Ivorian-Canadian artist and chef Ramata Coulibaly’s interdisciplinary practice takes inspiration from her West African roots, childhood memories, and the ways in which food impacts her life, ultimately driven by an urge to reshape cultural and political conversations with art and autochthonous multicultural cooking. Through her practice, which has seen her collaborate with the likes of Michèle Lamy, artist Giovanni Bassan, and model and filmmaker Adesuwa Aighewi, Coulibaly acknowledges diverse contemporary points of view, using them as stepping-stones to seek sociological change through awareness. Via immersive performances and films, the Abidjan-based creative utilises food as a tool to comprehend and unpack complex issues including racism, violence, and expansive approaches to postcolonial African identity. To learn more about her practice and culinary pursuits under Chez Ramata, how the pandemic has affected her work, and what’s next, Something Curated spoke with Coulibaly.
Something Curated: Can you tell us about your background; what first drew you to working with food?
Ramata Coulibaly: I was born in Ottawa, Canada to a first generation of Côte d’Ivoire migrant parents. Growing up, both my parents owned small Ivorian restaurants where I worked as a cook. Food was always a big part of my family, even when we didn’t have much. My mom made sure we had a diversity of international dishes served which really influenced my cooking. Four years ago, I moved to Abidjan to promote my agency and I found my perspectives on culture, politics and life deeply impacted. I realised my pre-existing views were highly influenced by colonialism. I started to explore more of this dichotomy through my love of food.
SC: How was the idea for Chez Ramata born and how would you describe the project’s ethos?
RC: Through my various discoveries, I found myself urging to reshape cultural and political conversations through my art and cooking and that’s how Chez Ramata was born. It started as a therapeutic project trying to internalise past racist trauma I thought I had suppressed however the pain continued to resurface. It became a process of rediscovering and reclaiming my identity. The use of food as a medium came naturally since it was something I was already very familiar with. Chez Ramata is a personal ritual of my discovery journey and my way of communicating these discoveries.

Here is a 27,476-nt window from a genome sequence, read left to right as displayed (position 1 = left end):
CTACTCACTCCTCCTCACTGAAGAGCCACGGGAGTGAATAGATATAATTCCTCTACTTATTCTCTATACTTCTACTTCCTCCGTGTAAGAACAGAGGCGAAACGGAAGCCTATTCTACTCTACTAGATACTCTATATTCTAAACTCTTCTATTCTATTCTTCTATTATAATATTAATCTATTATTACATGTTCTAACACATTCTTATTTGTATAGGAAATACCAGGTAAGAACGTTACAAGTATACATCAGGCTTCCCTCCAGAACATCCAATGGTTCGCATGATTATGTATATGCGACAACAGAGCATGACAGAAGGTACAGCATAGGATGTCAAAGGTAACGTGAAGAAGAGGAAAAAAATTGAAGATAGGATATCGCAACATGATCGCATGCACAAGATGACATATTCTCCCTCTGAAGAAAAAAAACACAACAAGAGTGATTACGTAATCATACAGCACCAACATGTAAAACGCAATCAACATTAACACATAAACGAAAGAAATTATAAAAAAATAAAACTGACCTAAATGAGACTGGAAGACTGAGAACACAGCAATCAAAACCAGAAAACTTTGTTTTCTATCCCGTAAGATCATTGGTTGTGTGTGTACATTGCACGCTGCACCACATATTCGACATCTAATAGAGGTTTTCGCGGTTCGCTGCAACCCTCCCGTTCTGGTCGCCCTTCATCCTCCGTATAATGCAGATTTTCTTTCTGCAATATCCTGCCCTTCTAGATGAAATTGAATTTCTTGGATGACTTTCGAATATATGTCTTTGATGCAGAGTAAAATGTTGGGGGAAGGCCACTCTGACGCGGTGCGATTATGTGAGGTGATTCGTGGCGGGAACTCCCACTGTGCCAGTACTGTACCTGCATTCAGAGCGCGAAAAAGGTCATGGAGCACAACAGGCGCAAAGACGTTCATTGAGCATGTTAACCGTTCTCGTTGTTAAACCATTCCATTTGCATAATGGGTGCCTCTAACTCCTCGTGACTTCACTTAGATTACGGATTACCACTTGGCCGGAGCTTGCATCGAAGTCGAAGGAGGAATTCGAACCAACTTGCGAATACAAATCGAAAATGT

SC: Could you expand on your interest in connecting brands directly with creatives from the African continent?
RC: Having spent a lot of time in Côte d’Ivoire, I’ve discovered many hidden creative talents who aren’t getting the right exposure. They have a lot to say through their art but aren’t being recognised enough. Instead, their work is being appropriated and reproduced by bigger corporations who find their work through digital platforms, bypassing paying the artists their rates, let alone crediting them at the very minimum. I’ve decided to open a creative institution called Flofferz Create where I connect these young African creatives to international brands willing to listen, learn, and directly work with our creatives; without being associated with cultural appropriation, in conjunction with art, design, and fashion. We’re driven by an urge to reshape the conversation. To acknowledge contemporary views, and use them as a stepping stone to achieve the sociological change in awareness through thought provoking content.
SC: How has the pandemic affected the way you operate?
RC: On the positive side, it has given me more time to reflect and internalise my concepts. There’s no real pressure and I’m in a good headspace at the moment. But I must say however that it’s been a lot harder to get access to certain ingredients and my performances all demand more social restrictions.
SC: Are there any ingredients or materials that you are particularly enjoying working with at present?
RC: Goat testicles. I’m presently working on my next performance where I’ll be featuring and cooking Goat Testicle Pepper Soup and Foutu Banana discussing fecundity and the parasitic castration of our West African continent.
SC: What do you want to learn more about?
RC: Everything. Sometimes I think I know enough only to realise it’s all an illusion and I’ll actually never know enough.
Feature image: Still from Ramata Coulibaly, Project 000 NOM NOM, 2020. Courtesy Ramata Coulibaly